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I was looking at advantureworks DB, and I have asked myself "Why table A have a FK to table B, if the B table could have a FK to table A"

In more complex way, pls tell me if there is an important difference between:

        REFERENCES B(B_Key),


        REFERENCES B(A_Key),
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closed as unclear what you're asking by Wooble, marc_s, Toto, Sahil Mahajan Mj, hutchonoid Apr 15 '14 at 11:57

Please clarify your specific problem or add additional details to highlight exactly what you need. As it's currently written, it’s hard to tell exactly what you're asking. See the How to Ask page for help clarifying this question.If this question can be reworded to fit the rules in the help center, please edit the question.

Well, to explain myself for this question (I know that this one is basic): it's hard to find answer for it, I don't really know how to ask uncle google – Bartłomiej Sobieszek Apr 12 '14 at 13:33
Well it depends on your data model. Would you care to post a real-life example of yours? e.g. to model Author-Book relationship (where book only can have one author) you would have FK_Book_Author FOREIGN KEY (author_id) REFERENCES Author(author_id) – TomT Apr 12 '14 at 14:52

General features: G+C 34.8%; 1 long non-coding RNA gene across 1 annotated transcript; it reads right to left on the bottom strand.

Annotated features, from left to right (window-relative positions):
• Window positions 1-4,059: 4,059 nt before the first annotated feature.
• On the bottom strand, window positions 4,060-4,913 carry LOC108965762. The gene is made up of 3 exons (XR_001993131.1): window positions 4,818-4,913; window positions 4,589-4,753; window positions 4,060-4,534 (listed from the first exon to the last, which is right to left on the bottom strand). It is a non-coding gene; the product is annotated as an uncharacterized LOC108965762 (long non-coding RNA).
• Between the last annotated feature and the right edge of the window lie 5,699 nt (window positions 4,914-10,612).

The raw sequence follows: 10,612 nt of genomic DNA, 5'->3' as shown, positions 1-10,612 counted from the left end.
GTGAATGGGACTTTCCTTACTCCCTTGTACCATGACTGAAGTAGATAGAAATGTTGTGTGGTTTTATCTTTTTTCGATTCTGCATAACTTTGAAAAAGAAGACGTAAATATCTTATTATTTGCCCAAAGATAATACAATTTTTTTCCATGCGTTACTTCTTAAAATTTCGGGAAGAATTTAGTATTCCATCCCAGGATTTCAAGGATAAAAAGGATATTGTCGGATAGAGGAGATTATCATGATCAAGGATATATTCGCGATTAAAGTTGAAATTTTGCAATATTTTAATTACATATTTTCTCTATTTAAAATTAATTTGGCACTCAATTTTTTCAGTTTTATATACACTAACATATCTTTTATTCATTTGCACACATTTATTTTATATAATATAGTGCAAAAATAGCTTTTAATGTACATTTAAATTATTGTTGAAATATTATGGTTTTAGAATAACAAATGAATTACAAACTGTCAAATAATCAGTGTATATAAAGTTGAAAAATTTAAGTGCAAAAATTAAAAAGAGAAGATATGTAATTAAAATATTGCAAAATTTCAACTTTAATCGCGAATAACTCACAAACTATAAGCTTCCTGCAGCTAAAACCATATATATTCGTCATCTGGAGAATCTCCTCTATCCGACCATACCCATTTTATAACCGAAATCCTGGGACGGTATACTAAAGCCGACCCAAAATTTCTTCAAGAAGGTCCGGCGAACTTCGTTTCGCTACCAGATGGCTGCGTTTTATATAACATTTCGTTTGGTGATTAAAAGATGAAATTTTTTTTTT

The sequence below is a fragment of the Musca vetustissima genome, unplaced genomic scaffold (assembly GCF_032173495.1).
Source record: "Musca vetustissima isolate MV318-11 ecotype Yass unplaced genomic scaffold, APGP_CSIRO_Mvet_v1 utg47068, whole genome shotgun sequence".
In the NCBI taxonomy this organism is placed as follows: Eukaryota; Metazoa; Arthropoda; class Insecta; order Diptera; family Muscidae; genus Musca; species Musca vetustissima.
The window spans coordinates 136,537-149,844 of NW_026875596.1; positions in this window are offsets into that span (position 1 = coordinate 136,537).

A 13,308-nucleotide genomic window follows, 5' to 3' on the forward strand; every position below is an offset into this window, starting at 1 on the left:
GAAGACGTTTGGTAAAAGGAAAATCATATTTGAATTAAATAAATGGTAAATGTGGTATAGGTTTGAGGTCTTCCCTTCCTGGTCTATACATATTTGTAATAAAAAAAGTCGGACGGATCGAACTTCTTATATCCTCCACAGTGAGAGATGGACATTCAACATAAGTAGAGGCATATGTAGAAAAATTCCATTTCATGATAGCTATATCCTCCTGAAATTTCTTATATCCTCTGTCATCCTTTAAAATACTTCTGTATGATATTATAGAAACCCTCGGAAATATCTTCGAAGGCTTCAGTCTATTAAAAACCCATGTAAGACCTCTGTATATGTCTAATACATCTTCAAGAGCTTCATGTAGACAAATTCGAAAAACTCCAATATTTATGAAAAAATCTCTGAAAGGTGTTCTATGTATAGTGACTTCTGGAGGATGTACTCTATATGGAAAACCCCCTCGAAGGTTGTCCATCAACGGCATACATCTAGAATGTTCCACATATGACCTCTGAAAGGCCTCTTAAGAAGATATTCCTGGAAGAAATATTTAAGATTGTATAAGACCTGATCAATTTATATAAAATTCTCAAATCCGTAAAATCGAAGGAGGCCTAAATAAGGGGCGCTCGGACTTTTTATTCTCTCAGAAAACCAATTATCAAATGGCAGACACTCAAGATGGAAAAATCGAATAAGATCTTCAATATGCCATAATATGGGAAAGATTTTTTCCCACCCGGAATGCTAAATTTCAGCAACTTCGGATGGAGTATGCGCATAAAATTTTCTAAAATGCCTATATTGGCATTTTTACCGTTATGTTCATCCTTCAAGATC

A FK must by unique. Really you have two tables with same column unique? Why? – Paparazzi Apr 12 '14 at 15:38
up vote 1 down vote accepted

I don't think there is a rule written in stone for choosing your keys (there are rules though) it's more a question of a common sense.

If you have tables e.g.:


    [PersonID] [int] PRIMARY KEY NOT NULL,
    [FirstName] varchar(20) NOT NULL,
    [MiddleName] varchar (20) NULL,
    [LastName] varchar(20) NOT NULL,



CREATE TABLE [PersonInfo](

    [PersonID] [int] FOREIGN KEY REFERENCES [dbo].[Person] (PersonID) NOT NULL,
    [Phone] varchar(20) NOT NULL,
    [Email] varchar (20) NULL,
    [Address] varchar(20) NOT NULL,

A foreign key in the PersonInfo table enforces the rule that a value PesonID cannot be inserted into the PesonInfo table before it exists in the Person table where a Person is uniquely defined by a primary key (PersonID)

This is a very simple example, relationships will become more complicated on a real database, but the point is that there is a logical relationship between two tables.

You can choose (if it makes sense) your foreign and primary keys, but there is a lot of other things you need to think about when designing a database vs. just a simple answer

You can read more:

Primary and Foreign Key Constraints

Creating Foreign Key Relationships

I hope this helps

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